13. Here’s something to consider. . . my own experience had me going to seminary after four years spent in church ministry. In other words, I didn’t go straight from college. There was a marked difference between my classmates who had some experience under their belt, and those who matriculated right after college. There seemed to be more of an arrogance and know-it-all attitude among a greater number of the straight out of college folks. While it was present in some of the experienced folks as well, it wasn’t as widespread. The folks with experience tended to come to seminary knowing the questions and realities of church ministry. I think that helped to head some arrogance off at the pass. And, I agree with J that you have to pick your seminary very, very carefully.

  14. Walt, unfortunately, my problems with Bible colleges and seminaries go much deeper than with just the arrogance (or perceived arrogance)of the students, and from where it originates.

    And unfortunately my own experiences and emotions sway my opinions on this matter. I just see seminaries and Bible colleges as being places where this arrogance and some of what comes with it tends to start, or at least start to become more prevailant.

  15. I am attending DenSem, I think that Ricks’ status troubled me at first. I have heard that seminary is a spiritual cemetary, which mostly comes from my more left leaning friends. I think that arrogant people come through arrogantly. I have seen many different types in seminary, most of the people i come across here are humble. I am uncertain where alot of this criticism comes from. I do know in my undergrad had some people who were very arrogant, especially as they lead in bible studies.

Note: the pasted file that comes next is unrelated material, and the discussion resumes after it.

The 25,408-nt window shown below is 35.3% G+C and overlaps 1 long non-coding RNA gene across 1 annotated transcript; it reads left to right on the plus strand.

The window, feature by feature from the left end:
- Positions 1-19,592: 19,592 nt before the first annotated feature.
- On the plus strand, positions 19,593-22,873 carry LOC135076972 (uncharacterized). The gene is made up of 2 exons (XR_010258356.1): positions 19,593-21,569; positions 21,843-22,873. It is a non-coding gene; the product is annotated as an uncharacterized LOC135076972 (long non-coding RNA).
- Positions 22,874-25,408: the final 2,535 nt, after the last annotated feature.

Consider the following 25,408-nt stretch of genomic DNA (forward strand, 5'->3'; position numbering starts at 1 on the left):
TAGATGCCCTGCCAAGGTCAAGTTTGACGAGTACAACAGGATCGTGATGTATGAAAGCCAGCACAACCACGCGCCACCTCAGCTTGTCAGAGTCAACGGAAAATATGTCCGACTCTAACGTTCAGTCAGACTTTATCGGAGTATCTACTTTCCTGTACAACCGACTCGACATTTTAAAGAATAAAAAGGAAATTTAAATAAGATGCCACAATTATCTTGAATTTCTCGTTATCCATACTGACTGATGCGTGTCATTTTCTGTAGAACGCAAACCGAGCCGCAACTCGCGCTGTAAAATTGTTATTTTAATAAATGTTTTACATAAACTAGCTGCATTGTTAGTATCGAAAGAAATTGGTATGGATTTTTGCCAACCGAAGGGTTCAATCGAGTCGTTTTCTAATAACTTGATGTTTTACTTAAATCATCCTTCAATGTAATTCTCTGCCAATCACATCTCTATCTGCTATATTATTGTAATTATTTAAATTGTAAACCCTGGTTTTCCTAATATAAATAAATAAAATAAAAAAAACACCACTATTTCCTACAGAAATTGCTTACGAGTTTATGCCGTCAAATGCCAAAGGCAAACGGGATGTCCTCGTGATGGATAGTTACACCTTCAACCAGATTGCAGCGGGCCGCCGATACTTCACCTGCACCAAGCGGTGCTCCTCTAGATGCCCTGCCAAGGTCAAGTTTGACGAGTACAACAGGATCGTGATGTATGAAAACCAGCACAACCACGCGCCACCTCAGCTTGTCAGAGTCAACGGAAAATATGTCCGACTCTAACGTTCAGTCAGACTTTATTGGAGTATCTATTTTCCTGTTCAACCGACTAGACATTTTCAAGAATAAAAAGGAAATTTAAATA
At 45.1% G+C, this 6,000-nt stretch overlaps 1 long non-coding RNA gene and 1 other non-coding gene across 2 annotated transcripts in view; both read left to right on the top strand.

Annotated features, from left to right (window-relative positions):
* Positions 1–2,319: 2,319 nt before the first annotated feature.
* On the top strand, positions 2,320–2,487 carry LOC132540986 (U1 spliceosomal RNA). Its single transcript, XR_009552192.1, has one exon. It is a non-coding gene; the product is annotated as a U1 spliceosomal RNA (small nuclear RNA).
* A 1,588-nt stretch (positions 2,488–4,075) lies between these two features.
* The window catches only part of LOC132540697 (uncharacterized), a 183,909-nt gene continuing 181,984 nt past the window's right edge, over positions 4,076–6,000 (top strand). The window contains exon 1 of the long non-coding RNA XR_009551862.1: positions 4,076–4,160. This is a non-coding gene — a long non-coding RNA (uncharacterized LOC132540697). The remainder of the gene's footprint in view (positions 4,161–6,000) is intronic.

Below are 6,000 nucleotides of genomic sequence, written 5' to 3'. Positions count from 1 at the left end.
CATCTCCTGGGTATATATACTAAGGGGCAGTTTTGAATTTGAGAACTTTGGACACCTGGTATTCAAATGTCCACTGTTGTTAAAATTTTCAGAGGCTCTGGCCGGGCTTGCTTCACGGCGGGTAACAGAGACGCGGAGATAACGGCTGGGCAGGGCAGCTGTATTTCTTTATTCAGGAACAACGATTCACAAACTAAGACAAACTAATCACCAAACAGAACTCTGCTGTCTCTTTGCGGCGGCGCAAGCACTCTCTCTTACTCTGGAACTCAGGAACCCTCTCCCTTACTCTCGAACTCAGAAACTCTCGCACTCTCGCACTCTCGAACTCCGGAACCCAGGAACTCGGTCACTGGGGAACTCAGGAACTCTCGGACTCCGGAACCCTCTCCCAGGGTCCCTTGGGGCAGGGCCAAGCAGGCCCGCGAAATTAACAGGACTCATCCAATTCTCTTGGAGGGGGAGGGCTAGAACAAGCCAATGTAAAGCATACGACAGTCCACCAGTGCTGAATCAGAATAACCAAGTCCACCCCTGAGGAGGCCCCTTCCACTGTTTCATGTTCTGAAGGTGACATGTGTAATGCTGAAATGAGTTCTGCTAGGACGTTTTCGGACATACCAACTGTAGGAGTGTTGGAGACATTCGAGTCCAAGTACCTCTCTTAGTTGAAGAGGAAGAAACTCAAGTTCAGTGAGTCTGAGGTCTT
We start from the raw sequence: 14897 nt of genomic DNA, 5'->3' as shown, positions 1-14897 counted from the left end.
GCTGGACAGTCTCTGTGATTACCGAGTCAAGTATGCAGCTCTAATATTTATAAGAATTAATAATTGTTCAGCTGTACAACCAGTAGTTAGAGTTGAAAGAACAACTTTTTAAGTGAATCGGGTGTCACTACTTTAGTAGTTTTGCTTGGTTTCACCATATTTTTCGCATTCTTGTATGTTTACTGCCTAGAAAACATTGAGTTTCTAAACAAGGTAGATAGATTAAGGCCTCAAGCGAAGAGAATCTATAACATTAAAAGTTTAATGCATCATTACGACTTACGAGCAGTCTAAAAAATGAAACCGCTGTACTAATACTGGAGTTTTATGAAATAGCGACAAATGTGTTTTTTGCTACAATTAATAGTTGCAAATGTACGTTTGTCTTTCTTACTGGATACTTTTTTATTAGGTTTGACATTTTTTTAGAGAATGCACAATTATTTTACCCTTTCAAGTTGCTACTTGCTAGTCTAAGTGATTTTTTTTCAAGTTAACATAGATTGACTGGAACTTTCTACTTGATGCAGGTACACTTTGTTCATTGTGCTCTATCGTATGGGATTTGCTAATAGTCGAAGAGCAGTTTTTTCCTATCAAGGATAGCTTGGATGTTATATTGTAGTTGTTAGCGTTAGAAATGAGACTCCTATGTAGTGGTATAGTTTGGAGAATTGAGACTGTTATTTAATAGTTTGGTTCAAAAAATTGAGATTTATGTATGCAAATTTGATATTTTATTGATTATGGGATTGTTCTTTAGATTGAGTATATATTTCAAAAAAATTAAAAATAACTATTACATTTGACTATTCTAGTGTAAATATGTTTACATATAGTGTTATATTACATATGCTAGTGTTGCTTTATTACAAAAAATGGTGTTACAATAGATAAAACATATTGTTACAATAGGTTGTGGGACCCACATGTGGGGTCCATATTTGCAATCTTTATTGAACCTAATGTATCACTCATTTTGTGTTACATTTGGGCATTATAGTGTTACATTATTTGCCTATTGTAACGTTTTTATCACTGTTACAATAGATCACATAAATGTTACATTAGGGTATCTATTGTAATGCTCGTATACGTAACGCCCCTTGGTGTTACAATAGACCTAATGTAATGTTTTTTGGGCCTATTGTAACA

I also have my MSW. (master of social work). I will say that it is also true in that field that the years after school you learn how much you don’t learn or things that school didn’t necessarily teach you. Till about 5years after, when i went back and read some textbooks that were appropriate to where I was in my vocational life. Then the two sides clicked in together. I think seminary and vocational ministry are like puzzle pieces that fit into your life along with your gifting and circumstances, It can be frustrating when they don’t fit, but when they mesh well, you have a good end result. I’ve also seen people with fire going into ministry, get dragged down by the ministry itself.

    those are my random thoughts for the moment.